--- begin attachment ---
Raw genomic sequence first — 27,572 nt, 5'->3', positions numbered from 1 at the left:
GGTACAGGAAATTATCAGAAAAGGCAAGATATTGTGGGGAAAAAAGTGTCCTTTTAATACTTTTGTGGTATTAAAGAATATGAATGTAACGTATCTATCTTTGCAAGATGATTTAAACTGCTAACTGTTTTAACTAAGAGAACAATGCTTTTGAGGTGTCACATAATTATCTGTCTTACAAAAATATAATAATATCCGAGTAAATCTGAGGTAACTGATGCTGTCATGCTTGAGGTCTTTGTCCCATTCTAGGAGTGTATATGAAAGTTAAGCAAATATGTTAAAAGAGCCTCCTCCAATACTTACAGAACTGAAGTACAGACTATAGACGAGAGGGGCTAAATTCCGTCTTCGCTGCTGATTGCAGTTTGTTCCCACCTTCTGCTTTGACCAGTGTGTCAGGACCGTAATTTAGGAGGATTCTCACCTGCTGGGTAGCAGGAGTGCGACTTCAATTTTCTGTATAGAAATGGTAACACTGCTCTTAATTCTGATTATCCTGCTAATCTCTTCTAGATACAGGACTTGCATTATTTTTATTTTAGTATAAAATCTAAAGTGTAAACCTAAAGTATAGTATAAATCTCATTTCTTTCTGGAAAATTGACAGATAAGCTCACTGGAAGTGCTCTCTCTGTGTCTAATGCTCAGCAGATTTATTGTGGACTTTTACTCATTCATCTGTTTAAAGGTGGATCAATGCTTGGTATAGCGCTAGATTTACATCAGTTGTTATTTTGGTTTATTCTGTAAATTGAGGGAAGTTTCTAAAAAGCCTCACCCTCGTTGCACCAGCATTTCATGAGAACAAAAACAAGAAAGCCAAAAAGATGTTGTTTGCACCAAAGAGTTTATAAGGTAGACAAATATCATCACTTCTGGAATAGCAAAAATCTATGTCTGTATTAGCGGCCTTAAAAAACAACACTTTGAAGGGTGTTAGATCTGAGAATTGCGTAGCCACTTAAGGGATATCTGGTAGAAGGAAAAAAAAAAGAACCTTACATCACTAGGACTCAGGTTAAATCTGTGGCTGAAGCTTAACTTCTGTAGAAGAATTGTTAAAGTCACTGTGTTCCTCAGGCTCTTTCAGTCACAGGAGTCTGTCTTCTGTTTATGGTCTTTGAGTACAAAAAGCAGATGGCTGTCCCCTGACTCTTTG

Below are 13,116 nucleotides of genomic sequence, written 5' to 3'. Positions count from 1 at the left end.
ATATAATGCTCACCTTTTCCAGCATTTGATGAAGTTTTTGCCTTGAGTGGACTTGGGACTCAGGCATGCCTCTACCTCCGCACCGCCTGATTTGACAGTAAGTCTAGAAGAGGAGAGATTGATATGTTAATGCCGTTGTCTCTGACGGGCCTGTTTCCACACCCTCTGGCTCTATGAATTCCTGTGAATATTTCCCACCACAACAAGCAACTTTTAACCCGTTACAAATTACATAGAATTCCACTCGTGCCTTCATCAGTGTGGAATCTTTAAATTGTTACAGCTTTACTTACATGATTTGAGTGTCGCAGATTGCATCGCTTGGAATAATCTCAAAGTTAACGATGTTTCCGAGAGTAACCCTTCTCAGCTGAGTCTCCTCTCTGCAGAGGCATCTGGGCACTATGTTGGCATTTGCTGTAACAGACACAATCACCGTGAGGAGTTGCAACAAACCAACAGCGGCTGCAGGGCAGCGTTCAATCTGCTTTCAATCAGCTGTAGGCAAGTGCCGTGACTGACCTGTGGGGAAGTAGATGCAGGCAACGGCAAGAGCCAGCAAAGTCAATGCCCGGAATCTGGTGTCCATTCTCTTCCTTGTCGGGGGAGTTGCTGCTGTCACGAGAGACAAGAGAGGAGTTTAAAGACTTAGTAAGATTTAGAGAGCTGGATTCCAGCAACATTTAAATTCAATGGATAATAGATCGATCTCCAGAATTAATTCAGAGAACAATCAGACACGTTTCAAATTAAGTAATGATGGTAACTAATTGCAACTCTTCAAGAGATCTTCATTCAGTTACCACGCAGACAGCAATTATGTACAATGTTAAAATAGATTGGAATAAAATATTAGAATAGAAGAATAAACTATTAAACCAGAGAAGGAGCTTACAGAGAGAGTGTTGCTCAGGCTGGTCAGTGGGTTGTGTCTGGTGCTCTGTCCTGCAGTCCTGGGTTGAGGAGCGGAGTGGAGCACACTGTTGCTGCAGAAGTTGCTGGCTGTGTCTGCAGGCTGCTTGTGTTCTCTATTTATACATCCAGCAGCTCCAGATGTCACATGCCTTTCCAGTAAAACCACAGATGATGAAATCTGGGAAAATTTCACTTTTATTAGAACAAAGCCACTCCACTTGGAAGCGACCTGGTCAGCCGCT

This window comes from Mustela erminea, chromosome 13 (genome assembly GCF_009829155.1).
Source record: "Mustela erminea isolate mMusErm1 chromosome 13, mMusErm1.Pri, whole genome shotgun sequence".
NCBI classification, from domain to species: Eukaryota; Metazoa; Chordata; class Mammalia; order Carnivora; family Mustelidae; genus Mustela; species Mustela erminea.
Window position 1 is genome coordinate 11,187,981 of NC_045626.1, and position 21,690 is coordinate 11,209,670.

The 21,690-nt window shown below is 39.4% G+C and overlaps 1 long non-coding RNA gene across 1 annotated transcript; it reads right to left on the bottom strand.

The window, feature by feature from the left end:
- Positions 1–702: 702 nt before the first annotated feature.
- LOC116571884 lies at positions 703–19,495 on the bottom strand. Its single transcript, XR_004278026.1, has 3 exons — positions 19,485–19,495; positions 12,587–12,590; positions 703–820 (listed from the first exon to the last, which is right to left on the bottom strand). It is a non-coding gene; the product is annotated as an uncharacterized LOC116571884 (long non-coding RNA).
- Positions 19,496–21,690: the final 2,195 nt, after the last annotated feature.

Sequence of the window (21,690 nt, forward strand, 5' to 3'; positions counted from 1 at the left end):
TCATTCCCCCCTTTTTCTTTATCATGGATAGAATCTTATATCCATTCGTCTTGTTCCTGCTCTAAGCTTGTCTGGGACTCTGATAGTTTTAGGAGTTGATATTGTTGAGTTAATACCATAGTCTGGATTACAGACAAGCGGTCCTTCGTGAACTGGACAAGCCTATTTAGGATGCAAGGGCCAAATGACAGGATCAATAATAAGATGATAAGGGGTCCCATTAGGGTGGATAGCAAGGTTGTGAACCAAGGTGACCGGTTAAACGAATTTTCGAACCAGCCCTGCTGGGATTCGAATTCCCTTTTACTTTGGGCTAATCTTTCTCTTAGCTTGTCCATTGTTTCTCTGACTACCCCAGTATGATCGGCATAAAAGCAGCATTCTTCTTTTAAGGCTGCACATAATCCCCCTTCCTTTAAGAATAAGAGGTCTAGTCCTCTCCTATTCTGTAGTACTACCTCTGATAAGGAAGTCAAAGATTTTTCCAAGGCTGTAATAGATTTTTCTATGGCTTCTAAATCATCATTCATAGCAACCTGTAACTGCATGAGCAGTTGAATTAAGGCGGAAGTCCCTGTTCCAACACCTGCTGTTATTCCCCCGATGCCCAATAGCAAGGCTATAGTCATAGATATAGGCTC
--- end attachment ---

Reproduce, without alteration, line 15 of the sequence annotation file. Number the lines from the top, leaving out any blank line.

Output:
TCATTCCCCCCTTTTTCTTTATCATGGATAGAATCTTATATCCATTCGTCTTGTTCCTGCTCTAAGCTTGTCTGGGACTCTGATAGTTTTAGGAGTTGATATTGTTGAGTTAATACCATAGTCTGGATTACAGACAAGCGGTCCTTCGTGAACTGGACAAGCCTATTTAGGATGCAAGGGCCAAATGACAGGATCAATAATAAGATGATAAGGGGTCCCATTAGGGTGGATAGCAAGGTTGTGAACCAAGGTGACCGGTTAAACGAATTTTCGAACCAGCCCTGCTGGGATTCGAATTCCCTTTTACTTTGGGCTAATCTTTCTCTTAGCTTGTCCATTGTTTCTCTGACTACCCCAGTATGATCGGCATAAAAGCAGCATTCTTCTTTTAAGGCTGCACATAATCCCCCTTCCTTTAAGAATAAGAGGTCTAGTCCTCTCCTATTCTGTAGTACTACCTCTGATAAGGAAGTCAAAGATTTTTCCAAGGCTGTAATAGATTTTTCTATGGCTTCTAAATCATCATTCATAGCAACCTGTAACTGCATGAGCAGTTGAATTAAGGCGGAAGTCCCTGTTCCAACACCTGCTGTTATTCCCCCGATGCCCAATAGCAAGGCTATAGTCATAGATATAGGCTC